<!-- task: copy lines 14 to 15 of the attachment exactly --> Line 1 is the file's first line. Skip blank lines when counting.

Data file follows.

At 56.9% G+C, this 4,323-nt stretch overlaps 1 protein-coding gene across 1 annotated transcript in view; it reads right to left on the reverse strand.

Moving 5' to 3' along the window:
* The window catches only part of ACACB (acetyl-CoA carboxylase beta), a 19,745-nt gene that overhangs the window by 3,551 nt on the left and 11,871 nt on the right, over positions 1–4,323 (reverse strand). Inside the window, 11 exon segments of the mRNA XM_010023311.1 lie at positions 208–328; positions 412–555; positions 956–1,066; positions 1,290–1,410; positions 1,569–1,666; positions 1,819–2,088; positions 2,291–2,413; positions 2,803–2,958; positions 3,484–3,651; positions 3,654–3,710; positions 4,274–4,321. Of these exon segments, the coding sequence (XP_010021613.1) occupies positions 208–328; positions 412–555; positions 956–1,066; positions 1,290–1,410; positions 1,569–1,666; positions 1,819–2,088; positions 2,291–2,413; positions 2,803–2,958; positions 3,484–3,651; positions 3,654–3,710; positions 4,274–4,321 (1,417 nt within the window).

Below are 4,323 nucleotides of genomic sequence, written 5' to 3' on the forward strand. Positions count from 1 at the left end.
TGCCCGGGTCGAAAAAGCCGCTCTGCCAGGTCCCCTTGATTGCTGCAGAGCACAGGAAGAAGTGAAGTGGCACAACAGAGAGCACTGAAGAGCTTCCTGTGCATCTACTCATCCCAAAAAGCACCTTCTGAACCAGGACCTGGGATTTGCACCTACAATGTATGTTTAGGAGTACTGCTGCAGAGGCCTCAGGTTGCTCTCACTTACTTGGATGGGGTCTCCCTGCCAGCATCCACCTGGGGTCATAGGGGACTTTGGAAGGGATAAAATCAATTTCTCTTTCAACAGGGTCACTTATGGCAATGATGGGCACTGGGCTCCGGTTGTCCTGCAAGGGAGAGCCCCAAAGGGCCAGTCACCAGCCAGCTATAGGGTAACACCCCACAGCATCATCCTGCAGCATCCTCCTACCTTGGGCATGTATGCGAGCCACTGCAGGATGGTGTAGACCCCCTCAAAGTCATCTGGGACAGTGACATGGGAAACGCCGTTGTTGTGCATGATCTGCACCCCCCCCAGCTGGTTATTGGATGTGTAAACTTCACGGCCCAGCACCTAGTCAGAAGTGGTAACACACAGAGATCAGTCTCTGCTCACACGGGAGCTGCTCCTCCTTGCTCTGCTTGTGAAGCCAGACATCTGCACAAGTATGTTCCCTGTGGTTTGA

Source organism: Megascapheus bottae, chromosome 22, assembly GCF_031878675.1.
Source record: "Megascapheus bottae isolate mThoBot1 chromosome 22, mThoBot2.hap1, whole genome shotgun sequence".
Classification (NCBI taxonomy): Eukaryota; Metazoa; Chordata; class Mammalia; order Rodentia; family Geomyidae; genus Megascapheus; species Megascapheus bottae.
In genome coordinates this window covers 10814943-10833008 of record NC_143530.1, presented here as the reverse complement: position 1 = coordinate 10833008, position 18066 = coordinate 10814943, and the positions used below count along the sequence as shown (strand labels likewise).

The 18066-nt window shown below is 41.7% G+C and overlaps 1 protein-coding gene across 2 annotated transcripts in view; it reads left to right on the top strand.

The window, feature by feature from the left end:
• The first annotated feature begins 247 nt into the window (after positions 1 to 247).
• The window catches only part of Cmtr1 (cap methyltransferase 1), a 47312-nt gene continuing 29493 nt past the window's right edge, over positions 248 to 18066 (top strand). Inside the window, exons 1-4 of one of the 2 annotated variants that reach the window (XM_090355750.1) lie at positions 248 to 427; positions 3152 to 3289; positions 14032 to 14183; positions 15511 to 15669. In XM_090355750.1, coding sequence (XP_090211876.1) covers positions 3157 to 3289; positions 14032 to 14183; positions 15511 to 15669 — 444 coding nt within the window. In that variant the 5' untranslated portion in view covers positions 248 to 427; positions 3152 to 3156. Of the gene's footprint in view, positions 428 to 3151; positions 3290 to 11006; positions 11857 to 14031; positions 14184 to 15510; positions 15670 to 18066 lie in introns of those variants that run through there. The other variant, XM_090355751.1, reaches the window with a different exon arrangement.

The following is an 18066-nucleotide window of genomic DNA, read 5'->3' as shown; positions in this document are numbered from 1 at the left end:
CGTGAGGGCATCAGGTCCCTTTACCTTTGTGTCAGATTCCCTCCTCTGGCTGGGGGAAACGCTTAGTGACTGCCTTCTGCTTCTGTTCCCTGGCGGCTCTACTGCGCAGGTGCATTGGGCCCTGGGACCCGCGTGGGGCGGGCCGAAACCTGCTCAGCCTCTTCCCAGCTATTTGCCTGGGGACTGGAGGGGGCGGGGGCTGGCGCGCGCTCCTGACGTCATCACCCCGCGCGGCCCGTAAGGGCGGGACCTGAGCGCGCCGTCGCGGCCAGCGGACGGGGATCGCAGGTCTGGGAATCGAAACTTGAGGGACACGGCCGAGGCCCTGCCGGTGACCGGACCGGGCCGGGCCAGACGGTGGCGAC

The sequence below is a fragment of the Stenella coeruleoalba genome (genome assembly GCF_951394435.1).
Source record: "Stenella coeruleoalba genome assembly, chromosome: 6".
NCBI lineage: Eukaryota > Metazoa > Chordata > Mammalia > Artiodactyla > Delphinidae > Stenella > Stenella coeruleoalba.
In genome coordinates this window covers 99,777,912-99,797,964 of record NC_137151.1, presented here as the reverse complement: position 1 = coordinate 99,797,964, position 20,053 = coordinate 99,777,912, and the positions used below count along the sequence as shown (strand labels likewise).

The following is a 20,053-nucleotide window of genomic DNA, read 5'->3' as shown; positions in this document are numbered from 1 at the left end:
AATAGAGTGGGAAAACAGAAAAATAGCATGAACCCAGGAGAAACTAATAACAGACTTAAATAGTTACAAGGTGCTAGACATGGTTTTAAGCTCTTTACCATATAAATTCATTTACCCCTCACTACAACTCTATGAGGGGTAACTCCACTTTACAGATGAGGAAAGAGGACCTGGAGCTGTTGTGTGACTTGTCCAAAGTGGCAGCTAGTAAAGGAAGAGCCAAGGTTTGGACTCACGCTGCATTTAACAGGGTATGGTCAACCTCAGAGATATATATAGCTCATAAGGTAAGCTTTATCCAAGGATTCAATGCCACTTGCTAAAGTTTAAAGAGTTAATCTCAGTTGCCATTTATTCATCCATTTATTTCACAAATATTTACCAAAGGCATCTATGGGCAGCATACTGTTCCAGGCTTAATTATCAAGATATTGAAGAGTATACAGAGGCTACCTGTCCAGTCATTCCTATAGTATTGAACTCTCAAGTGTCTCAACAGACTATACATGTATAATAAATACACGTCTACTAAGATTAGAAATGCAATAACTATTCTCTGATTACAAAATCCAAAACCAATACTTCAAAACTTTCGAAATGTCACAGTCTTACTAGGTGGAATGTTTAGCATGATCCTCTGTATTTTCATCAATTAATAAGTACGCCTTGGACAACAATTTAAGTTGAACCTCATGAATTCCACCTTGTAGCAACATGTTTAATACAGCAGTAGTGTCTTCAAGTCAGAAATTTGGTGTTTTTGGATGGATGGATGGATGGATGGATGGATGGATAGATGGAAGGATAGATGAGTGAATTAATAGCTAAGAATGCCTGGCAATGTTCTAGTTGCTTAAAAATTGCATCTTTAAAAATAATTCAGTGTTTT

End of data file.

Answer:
The following is an 18066-nucleotide window of genomic DNA, read 5'->3' as shown; positions in this document are numbered from 1 at the left end:
CGTGAGGGCATCAGGTCCCTTTACCTTTGTGTCAGATTCCCTCCTCTGGCTGGGGGAAACGCTTAGTGACTGCCTTCTGCTTCTGTTCCCTGGCGGCTCTACTGCGCAGGTGCATTGGGCCCTGGGACCCGCGTGGGGCGGGCCGAAACCTGCTCAGCCTCTTCCCAGCTATTTGCCTGGGGACTGGAGGGGGCGGGGGCTGGCGCGCGCTCCTGACGTCATCACCCCGCGCGGCCCGTAAGGGCGGGACCTGAGCGCGCCGTCGCGGCCAGCGGACGGGGATCGCAGGTCTGGGAATCGAAACTTGAGGGACACGGCCGAGGCCCTGCCGGTGACCGGACCGGGCCGGGCCAGACGGTGGCGAC